You can help us keep wild animals where they belong—in the wild.

Animals should never be torn from their natural habitats, forced to live in cages and perform tricks.

Orcas in marine mammal shows, such as Sea World, are better off in the wild

In the wake of tragic deaths of trainers at SeaWorld and pressure from animal protection groups including the Humane Society of the United States, the amusement park company made the compassionate decision to begin phasing out live orca exhibits and captive breeding programs. 

We’re working to end "entertainment" that abuses animals.

From roadside zoos and elephant rides to posing with baby tigers and swimming with dolphins, interactions with wild animals are both cruel and dangerous.

Captivity by the numbers
Ringling Bros and Barnum Bailey circus elephants
50
LAWS

Have passed since 2014 that protect wild animals in traveling shows.

Ocelot Nirvana sits in its enclosure at Big Cat Rescue
5
STATES

Do not currently have laws on keeping dangerous wild animals as pets: Alabama, Nevada, North Carolina, South Carolina and Wisconsin.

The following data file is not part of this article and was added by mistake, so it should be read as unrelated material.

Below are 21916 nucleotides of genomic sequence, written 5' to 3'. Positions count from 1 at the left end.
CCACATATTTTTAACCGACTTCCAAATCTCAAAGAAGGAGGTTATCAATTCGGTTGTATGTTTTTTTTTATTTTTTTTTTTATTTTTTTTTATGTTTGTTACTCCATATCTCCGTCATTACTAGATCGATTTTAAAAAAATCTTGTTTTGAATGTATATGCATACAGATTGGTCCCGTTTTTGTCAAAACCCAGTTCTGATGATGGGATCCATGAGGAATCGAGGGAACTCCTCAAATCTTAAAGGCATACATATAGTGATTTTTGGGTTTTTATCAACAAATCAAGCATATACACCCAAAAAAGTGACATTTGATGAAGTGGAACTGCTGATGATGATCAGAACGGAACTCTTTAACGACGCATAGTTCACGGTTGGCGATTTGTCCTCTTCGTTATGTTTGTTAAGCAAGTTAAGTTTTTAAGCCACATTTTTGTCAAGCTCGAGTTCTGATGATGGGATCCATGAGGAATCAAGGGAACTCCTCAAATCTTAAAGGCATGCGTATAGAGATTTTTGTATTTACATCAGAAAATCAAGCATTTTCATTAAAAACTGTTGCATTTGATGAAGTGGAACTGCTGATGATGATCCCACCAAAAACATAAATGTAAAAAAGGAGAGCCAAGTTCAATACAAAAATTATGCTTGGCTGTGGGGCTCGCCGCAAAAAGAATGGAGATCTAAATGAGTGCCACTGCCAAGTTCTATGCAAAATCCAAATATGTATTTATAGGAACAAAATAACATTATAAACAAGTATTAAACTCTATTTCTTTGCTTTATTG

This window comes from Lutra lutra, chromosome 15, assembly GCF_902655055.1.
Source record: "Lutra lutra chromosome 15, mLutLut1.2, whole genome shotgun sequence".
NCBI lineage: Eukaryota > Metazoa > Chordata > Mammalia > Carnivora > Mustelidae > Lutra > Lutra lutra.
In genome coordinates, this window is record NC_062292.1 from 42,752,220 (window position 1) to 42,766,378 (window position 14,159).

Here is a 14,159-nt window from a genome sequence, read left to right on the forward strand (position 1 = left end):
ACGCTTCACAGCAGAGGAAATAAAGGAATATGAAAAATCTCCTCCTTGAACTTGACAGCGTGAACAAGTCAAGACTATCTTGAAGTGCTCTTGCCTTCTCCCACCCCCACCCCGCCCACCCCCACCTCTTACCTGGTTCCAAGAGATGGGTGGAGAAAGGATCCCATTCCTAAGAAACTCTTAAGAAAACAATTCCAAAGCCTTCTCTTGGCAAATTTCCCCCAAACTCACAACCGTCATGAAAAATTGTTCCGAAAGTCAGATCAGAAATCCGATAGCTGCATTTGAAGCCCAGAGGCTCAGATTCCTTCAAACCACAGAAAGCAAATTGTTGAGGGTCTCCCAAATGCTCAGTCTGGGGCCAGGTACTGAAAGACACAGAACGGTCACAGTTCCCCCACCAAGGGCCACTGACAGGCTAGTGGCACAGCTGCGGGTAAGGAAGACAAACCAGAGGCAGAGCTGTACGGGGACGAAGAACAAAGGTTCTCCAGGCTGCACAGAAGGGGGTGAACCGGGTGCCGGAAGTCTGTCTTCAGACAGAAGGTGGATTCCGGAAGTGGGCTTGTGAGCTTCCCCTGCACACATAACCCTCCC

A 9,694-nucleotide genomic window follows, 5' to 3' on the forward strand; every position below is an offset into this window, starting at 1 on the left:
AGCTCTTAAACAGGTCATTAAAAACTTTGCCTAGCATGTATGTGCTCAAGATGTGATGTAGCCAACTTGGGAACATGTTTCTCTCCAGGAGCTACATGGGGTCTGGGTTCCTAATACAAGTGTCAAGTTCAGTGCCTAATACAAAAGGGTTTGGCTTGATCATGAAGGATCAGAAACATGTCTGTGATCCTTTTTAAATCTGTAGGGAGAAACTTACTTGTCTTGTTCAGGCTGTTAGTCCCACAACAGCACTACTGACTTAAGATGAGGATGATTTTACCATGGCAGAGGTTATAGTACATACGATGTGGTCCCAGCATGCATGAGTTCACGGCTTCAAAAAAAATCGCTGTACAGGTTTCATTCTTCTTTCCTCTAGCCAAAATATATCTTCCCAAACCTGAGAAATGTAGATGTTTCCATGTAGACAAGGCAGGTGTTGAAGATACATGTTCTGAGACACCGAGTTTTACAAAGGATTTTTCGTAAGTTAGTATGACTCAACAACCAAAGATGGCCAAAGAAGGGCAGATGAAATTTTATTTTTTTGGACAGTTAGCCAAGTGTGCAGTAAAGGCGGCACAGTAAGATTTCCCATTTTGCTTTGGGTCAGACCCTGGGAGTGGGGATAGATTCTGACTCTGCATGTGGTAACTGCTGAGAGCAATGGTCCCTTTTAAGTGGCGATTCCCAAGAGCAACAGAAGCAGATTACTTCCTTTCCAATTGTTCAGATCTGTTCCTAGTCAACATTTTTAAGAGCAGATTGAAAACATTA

The HSUS helped end orca captive breeding program at SeaWorld
30-50
YEARS

Is the estimated life span of a killer whale in the wild—most orcas in captivity don't live past age 13.

Tigers in a cage at a Maryland roadside zoo
Debbie Leahy
Debbie Leahy

The Providing Responsible Emergency Plans for Animals at Risk of Emerging Disasters (PREPARED) Act, H.R. 1042, will require owners of animal-related businesses regulated under the Animal Welfare Act—including puppy mills, research facilities, zoos, circuses and aquariums—to have a disaster plan for the animals they house. Urge your U.S. Representative to cosponsor the PREPARED Act today!